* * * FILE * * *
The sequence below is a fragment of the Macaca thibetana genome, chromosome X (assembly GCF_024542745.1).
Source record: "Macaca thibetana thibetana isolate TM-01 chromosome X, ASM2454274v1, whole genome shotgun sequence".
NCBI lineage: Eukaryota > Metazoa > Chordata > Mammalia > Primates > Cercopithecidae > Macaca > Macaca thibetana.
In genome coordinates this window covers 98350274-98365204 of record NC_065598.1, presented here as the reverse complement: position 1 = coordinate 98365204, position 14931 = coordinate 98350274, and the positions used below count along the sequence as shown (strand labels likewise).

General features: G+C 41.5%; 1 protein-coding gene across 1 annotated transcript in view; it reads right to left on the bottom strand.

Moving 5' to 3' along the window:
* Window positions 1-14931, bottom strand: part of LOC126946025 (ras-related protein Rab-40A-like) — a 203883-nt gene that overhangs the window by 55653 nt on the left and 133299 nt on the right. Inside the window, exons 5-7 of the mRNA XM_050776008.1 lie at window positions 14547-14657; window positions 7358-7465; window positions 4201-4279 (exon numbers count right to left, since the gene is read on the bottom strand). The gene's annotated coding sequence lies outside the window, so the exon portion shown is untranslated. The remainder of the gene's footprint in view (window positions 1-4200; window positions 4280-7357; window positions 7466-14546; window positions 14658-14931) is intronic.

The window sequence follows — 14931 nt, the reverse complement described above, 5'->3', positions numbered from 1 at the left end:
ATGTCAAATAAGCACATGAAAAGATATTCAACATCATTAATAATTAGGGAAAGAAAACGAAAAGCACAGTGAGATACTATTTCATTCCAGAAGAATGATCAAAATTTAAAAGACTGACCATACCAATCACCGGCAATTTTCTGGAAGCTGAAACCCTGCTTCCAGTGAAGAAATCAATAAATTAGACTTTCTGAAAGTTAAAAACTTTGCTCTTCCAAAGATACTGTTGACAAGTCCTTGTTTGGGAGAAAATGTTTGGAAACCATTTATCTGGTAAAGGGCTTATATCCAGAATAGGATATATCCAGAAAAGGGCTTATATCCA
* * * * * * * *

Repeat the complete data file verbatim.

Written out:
The sequence below is a fragment of the Macaca thibetana genome, chromosome X (assembly GCF_024542745.1).
Source record: "Macaca thibetana thibetana isolate TM-01 chromosome X, ASM2454274v1, whole genome shotgun sequence".
NCBI lineage: Eukaryota > Metazoa > Chordata > Mammalia > Primates > Cercopithecidae > Macaca > Macaca thibetana.
In genome coordinates this window covers 98350274-98365204 of record NC_065598.1, presented here as the reverse complement: position 1 = coordinate 98365204, position 14931 = coordinate 98350274, and the positions used below count along the sequence as shown (strand labels likewise).

General features: G+C 41.5%; 1 protein-coding gene across 1 annotated transcript in view; it reads right to left on the bottom strand.

Moving 5' to 3' along the window:
* Window positions 1-14931, bottom strand: part of LOC126946025 (ras-related protein Rab-40A-like) — a 203883-nt gene that overhangs the window by 55653 nt on the left and 133299 nt on the right. Inside the window, exons 5-7 of the mRNA XM_050776008.1 lie at window positions 14547-14657; window positions 7358-7465; window positions 4201-4279 (exon numbers count right to left, since the gene is read on the bottom strand). The gene's annotated coding sequence lies outside the window, so the exon portion shown is untranslated. The remainder of the gene's footprint in view (window positions 1-4200; window positions 4280-7357; window positions 7466-14546; window positions 14658-14931) is intronic.

The window sequence follows — 14931 nt, the reverse complement described above, 5'->3', positions numbered from 1 at the left end:
ATGTCAAATAAGCACATGAAAAGATATTCAACATCATTAATAATTAGGGAAAGAAAACGAAAAGCACAGTGAGATACTATTTCATTCCAGAAGAATGATCAAAATTTAAAAGACTGACCATACCAATCACCGGCAATTTTCTGGAAGCTGAAACCCTGCTTCCAGTGAAGAAATCAATAAATTAGACTTTCTGAAAGTTAAAAACTTTGCTCTTCCAAAGATACTGTTGACAAGTCCTTGTTTGGGAGAAAATGTTTGGAAACCATTTATCTGGTAAAGGGCTTATATCCAGAATAGGATATATCCAGAAAAGGGCTTATATCCA